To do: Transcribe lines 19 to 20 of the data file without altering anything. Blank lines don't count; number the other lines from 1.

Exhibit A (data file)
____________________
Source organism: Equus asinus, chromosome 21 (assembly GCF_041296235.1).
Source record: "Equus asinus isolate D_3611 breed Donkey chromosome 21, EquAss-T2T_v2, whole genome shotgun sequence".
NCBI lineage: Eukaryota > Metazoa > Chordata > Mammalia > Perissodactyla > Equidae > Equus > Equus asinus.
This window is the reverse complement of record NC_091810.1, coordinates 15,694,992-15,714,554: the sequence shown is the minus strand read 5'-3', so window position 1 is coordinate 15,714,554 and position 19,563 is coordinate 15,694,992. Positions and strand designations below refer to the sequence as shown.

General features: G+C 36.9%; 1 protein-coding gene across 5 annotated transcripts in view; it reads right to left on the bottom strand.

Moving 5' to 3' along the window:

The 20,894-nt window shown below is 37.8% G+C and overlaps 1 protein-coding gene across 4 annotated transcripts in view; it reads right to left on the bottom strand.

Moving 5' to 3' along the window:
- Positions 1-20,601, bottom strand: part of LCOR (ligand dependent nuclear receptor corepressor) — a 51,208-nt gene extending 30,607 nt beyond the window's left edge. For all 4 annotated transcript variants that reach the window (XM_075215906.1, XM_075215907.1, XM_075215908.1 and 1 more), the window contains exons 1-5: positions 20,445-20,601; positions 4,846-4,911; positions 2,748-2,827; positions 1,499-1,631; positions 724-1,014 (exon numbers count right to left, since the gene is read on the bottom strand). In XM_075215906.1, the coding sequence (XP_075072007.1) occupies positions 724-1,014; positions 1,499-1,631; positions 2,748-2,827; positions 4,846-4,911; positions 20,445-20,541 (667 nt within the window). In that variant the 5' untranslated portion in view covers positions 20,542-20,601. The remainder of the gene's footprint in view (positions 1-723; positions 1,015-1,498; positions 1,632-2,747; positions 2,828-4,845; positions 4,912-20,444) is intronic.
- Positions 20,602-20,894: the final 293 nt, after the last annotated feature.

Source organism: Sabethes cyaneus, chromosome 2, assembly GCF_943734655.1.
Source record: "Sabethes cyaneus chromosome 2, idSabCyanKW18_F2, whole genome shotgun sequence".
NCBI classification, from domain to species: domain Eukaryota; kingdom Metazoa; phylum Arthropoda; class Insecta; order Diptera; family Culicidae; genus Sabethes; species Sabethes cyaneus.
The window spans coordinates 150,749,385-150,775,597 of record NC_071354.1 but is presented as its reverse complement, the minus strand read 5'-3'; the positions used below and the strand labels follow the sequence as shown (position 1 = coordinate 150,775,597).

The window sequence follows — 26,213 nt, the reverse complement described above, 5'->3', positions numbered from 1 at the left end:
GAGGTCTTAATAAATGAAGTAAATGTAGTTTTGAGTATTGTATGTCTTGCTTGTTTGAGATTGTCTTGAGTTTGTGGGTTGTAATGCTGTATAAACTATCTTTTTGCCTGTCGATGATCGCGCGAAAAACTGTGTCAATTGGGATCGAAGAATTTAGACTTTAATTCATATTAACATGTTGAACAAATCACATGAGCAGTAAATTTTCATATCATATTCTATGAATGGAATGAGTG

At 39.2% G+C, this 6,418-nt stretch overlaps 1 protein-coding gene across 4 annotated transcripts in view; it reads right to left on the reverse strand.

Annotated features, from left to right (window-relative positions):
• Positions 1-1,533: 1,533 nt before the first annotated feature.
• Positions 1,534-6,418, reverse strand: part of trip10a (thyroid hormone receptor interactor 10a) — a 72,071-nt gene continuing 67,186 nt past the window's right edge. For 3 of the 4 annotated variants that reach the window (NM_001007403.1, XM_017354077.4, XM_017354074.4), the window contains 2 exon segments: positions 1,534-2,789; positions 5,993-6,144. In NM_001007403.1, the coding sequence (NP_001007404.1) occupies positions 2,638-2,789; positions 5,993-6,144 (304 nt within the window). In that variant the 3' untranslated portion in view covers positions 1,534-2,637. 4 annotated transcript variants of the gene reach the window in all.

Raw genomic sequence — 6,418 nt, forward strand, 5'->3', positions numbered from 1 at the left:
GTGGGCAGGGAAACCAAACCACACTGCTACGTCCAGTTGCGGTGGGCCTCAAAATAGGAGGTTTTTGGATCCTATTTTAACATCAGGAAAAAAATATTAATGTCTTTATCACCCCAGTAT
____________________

• Positions 1-1,533: 1,533 nt before the first annotated feature.
• Positions 1,534-6,418, reverse strand: part of trip10a (thyroid hormone receptor interactor 10a) — a 72,071-nt gene continuing 67,186 nt past the window's right edge. For 3 of the 4 annotated variants that reach the window (NM_001007403.1, XM_017354077.4, XM_017354074.4), the window contains 2 exon segments: positions 1,534-2,789; positions 5,993-6,144. In NM_001007403.1, the coding sequence (NP_001007404.1) occupies positions 2,638-2,789; positions 5,993-6,144 (304 nt within the window). In that variant the 3' untranslated portion in view covers positions 1,534-2,637. 4 annotated transcript variants of the gene reach the window in all.